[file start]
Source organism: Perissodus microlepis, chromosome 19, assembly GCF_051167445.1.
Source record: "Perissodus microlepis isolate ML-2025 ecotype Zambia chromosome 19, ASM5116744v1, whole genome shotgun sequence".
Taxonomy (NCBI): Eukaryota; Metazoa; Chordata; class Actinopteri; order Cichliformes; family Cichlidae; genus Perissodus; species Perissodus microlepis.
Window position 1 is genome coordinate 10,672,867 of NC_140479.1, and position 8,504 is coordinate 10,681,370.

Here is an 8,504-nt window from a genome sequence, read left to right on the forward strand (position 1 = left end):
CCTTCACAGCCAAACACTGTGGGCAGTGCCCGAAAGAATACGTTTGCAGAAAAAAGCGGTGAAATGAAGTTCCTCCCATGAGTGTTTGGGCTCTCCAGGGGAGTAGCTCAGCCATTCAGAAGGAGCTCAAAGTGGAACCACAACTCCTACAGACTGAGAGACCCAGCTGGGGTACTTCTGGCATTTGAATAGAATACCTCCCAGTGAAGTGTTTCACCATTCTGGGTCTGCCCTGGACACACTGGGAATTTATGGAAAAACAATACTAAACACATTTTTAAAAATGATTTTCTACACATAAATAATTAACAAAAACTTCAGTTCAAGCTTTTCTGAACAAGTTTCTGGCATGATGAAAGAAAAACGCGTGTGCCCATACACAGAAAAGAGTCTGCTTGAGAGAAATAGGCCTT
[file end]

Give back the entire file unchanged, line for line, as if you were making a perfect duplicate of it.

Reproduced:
Source organism: Perissodus microlepis, chromosome 19, assembly GCF_051167445.1.
Source record: "Perissodus microlepis isolate ML-2025 ecotype Zambia chromosome 19, ASM5116744v1, whole genome shotgun sequence".
Taxonomy (NCBI): Eukaryota; Metazoa; Chordata; class Actinopteri; order Cichliformes; family Cichlidae; genus Perissodus; species Perissodus microlepis.
Window position 1 is genome coordinate 10,672,867 of NC_140479.1, and position 8,504 is coordinate 10,681,370.

Here is an 8,504-nt window from a genome sequence, read left to right on the forward strand (position 1 = left end):
CCTTCACAGCCAAACACTGTGGGCAGTGCCCGAAAGAATACGTTTGCAGAAAAAAGCGGTGAAATGAAGTTCCTCCCATGAGTGTTTGGGCTCTCCAGGGGAGTAGCTCAGCCATTCAGAAGGAGCTCAAAGTGGAACCACAACTCCTACAGACTGAGAGACCCAGCTGGGGTACTTCTGGCATTTGAATAGAATACCTCCCAGTGAAGTGTTTCACCATTCTGGGTCTGCCCTGGACACACTGGGAATTTATGGAAAAACAATACTAAACACATTTTTAAAAATGATTTTCTACACATAAATAATTAACAAAAACTTCAGTTCAAGCTTTTCTGAACAAGTTTCTGGCATGATGAAAGAAAAACGCGTGTGCCCATACACAGAAAAGAGTCTGCTTGAGAGAAATAGGCCTT